In Georgia, state regulations regarding underage drinking and possession of alcohol by minors mirror those set by many other states. With few exceptions, most states enforce strict laws with regard to these issues.
For legal purposes, a “minor” is generally defined as any individual under the age of 21. Some state rules regarding possession apply strictly to evidence of alcohol in a minor’s body, though others dictate that a minor who is unaccompanied and has alcohol on his or her person is “in possession” and may face charges. When a state requires that a minor have alcohol in his or her system in order to be charged, the presence of alcohol is usually verified by a blood, breath or urine test.
The most common exception to the minor in possession rule in a majority of states relates to whether or not the minor in question is in the presence of a parent or guardian. A relative, in many cases, may consent to a person under the age of 21 consuming an alcoholic beverage as long as he or she is in the guardian’s care. Another more rarely used exception involves a minor who is married and in the presence of his or her spouse. Property exceptions can also apply in some cases, which generally allow underage possession or consumption in the family home only.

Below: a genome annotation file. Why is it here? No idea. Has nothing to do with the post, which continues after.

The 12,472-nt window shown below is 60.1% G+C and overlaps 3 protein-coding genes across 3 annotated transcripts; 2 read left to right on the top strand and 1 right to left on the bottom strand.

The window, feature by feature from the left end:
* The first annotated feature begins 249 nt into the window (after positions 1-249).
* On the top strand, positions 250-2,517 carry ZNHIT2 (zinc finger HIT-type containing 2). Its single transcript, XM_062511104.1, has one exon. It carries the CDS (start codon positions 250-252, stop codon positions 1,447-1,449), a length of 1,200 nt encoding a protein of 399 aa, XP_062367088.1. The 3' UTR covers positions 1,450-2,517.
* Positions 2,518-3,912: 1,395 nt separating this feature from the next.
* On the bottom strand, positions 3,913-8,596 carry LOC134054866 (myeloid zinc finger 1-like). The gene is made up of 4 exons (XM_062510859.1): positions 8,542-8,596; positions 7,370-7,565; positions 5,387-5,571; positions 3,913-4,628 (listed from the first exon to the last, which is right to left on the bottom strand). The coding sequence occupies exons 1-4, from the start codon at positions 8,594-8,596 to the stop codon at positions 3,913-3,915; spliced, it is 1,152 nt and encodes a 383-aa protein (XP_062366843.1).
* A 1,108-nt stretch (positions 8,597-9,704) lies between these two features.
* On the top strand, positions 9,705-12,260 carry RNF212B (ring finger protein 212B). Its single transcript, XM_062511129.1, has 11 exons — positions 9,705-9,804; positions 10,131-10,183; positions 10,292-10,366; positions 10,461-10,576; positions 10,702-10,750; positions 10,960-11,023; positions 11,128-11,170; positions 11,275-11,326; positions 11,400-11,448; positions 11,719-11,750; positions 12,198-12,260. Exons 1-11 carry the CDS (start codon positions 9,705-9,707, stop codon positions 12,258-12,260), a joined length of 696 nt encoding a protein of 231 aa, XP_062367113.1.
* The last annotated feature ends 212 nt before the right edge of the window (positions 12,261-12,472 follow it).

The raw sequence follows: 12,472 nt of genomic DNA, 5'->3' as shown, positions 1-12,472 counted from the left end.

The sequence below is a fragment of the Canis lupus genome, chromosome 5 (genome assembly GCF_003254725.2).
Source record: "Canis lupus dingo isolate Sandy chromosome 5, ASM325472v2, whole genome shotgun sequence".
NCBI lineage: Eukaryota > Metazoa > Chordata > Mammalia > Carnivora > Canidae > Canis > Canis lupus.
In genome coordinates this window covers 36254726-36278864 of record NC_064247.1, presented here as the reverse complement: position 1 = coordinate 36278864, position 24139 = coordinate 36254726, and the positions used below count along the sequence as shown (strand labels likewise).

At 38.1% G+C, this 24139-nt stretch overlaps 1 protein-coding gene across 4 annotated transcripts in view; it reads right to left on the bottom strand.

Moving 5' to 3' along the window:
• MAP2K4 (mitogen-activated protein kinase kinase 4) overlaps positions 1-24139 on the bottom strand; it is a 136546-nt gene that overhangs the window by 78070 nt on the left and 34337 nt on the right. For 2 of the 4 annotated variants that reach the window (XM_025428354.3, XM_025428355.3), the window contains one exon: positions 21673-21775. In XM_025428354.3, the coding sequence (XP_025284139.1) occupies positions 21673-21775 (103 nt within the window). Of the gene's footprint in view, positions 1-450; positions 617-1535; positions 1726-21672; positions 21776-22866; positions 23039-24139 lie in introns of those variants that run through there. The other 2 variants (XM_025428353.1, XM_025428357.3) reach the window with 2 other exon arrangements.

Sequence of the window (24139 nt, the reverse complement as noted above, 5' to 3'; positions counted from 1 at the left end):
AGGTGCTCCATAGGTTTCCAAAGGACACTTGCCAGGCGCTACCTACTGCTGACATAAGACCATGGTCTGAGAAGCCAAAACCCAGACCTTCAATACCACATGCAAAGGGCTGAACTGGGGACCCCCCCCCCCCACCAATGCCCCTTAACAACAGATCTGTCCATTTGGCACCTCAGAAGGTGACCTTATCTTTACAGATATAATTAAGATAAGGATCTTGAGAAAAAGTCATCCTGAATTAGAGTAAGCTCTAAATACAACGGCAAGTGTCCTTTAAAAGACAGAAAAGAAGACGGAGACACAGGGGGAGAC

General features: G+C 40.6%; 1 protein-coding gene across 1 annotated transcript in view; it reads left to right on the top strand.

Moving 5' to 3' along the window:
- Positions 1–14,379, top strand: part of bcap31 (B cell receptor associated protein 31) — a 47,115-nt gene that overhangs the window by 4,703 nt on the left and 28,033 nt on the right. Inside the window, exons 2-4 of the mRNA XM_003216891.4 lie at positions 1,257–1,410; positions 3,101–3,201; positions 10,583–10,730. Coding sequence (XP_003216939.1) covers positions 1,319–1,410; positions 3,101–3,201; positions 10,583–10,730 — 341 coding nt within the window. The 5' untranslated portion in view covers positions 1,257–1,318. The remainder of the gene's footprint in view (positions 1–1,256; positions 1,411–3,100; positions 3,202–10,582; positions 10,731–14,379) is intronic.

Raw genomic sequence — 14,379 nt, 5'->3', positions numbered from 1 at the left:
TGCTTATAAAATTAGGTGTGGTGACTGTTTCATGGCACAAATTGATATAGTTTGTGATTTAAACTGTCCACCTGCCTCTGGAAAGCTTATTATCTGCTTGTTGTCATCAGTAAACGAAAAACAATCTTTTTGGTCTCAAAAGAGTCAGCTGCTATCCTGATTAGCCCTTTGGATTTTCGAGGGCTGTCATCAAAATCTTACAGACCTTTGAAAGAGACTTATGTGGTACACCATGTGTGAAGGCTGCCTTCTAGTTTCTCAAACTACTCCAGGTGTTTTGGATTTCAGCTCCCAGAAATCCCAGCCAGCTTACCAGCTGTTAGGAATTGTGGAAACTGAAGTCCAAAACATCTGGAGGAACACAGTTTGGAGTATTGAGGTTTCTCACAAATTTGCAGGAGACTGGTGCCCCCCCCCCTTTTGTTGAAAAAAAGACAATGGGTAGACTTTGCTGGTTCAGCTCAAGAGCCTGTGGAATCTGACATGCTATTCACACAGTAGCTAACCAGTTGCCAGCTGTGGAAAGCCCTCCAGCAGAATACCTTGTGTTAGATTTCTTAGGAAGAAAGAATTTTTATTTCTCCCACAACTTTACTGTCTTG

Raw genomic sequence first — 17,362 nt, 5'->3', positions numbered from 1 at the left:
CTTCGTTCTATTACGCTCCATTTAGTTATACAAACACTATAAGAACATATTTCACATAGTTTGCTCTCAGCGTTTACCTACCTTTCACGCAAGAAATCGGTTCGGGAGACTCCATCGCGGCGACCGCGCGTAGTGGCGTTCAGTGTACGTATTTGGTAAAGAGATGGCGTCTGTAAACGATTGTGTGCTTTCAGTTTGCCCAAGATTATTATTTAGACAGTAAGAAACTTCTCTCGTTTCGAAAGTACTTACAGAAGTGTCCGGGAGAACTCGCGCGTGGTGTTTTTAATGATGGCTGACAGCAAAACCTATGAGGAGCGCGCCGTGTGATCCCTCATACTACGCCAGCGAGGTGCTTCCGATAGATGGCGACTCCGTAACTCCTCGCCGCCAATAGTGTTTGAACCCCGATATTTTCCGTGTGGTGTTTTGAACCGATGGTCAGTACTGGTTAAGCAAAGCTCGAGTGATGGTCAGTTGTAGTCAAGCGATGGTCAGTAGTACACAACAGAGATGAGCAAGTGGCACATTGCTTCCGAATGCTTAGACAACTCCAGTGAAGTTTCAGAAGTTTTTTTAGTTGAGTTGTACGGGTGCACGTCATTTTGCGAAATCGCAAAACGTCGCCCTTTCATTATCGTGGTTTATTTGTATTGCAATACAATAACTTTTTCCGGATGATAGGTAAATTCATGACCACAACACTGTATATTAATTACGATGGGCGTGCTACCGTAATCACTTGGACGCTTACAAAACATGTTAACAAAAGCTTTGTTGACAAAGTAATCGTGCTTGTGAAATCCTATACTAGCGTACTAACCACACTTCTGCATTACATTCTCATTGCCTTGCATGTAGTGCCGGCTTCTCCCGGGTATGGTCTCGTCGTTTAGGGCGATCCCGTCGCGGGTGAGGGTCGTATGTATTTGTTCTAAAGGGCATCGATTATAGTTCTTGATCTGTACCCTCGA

The rules and regulations regarding minors in possession of alcohol vary from state to state and can also change in a state with little to no advance warning. Minors who are facing charges after being caught in possession of alcohol may wish to have their parent or guardian accompany them to a meeting with a legal representative. While there is no guaranteed outcome from such a meeting, an attorney can help clarify state regulations and determine whether or not there is a case to take to court.
Source: Alcohol Policy information system, “Underage Drinking: Possession/Consumption/Internal Possession of Alcohol”, October 07, 2014